It is frequently and confidently asserted (and inferred) by proponents of ‘improved’ gender diversity in the boardroom – henceforth ‘GDITB’ – that there exists a demonstrable and positive causal link between GDITB and improved corporate performance. What is the evidence? A 2007 McKinsey report, Women Matter, is frequently cited by proponents. We find the following statement in it:
‘The statistically significant studies show that companies with a higher proportion of women on their management committees are also the companies that have the best performance. While these studies do not demonstrate a causal link [my emphasis] they do, however, give us a factual snapshot that can only argue in favour of greater gender diversity.’
In 2010 David Cameron appointed the Labour peer Lord Davies of Abersoch to report on GDITB. The outcome was the Davies Report, Women on Boards, published in February 2011. In the Executive Summary we find a confident reference to the McKinsey report, and then a clear inference of a causal relationship between GDITB and corporate performance:
‘Evidence suggests that companies with a strong female representation at board and top management level perform better than those without1 and that gender-diverse boards have a positive impact on performance2
1Women Matter, McKinsey & Company, 2007
The report shows the superscript – 2 – at the bottom of the page but no reference source for the assertion is provided.
Only two independent studies show a causal relationship between GDITB and corporate performance, and it’s a negative one. The first study was carried out by two academics at the University of Michigan, Kenneth Ahern and Amy Dittmar, and the latest draft was published in May 2011. The report’s full abstract:
‘In 2003, a new law required that 40 percent of Norwegian firms’ directors be women – at the time only nine percent of directors were women. We use the pre-quota cross-sectional variation in female board representation to instrument for exogenous changes to corporate boards following the quota. We find that the constraint imposed by the quota caused a significant drop in the stock price at the announcement of the law and a large decline in Tobin’s Q over the following years, consistent with the idea that firms choose boards to maximize value. The quota led to younger and less experienced boards, increases in leverage and acquisitions, and deterioration in operating performance, consistent with less capable boards.’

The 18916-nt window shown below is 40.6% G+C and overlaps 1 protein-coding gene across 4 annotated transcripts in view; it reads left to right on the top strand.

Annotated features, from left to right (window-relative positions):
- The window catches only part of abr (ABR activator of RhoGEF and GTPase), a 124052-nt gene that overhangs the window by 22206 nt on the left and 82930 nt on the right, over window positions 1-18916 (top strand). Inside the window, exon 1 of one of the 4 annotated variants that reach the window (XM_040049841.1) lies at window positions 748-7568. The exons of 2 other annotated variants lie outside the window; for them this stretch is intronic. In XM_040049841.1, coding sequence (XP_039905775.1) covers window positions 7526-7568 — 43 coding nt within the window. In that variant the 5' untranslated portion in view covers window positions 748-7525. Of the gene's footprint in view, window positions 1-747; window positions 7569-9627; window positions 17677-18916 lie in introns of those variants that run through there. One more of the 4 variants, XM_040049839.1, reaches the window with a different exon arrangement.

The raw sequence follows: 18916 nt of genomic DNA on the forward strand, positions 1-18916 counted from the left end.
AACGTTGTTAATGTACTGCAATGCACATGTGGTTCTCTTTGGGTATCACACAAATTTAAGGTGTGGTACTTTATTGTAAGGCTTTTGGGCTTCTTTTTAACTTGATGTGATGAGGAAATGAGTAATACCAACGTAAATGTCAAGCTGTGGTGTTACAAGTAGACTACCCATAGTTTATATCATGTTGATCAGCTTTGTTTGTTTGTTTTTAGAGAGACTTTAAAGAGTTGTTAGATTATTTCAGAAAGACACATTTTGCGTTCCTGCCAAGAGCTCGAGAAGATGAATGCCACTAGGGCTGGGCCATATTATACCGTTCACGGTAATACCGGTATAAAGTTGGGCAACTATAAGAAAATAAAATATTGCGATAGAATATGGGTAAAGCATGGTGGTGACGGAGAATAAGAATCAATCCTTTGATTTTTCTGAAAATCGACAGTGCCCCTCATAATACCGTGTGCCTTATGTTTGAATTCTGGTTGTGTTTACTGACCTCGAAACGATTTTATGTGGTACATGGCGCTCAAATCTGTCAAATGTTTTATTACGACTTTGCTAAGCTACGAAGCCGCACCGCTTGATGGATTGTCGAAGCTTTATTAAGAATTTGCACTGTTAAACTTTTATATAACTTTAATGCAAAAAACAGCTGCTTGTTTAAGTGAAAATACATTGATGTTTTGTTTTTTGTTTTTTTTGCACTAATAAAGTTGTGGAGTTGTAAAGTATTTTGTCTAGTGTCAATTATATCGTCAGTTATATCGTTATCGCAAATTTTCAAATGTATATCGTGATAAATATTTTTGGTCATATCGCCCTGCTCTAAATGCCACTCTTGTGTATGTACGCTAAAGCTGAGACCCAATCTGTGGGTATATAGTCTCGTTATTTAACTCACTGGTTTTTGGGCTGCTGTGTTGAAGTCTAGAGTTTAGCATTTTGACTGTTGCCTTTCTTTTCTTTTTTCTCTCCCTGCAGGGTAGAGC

Proponents of GDITB have claimed that the negative effect of legislated quotas on Norwegian businesses reflects only the effect of inexperienced directors, rather than any gender effect. So what do we find when organisations voluntarily ‘improve’ GDITB, appointing more female directors on the grounds of perceived merit? We turn to a discussion paper prepared for Deutsche Bundesbank earlier this year, titled ‘Executive board composition and bank risk taking’. The researchers studied German banks over 1994-2010. The report’s full abstract:
‘Little is known about how socio-economic characteristics of executive teams affect corporate governance in banking. Exploiting a unique dataset, we show how age, gender, and education composition of executive teams affect risk taking of financial institutions. First, we establish that age, gender, and education jointly affect the variability of bank performance. Second, we use difference-in-difference estimations that focus exclusively on mandatory executive retirements and find that younger executive teams increase risk taking, as do board changes that result in a higher proportion of female executives [my emphasis]. In contrast, if board changes increase the representation of executives holding Ph.D. degrees, risk taking declines.’
The British business community is, I contend, suffering from a collective delusion about GDITB. The multiple explanations for this delusion merit another article in themselves.
Mike Buchanan is author of The Glass Ceiling Delusion: the real reasons more women don’t reach senior positions.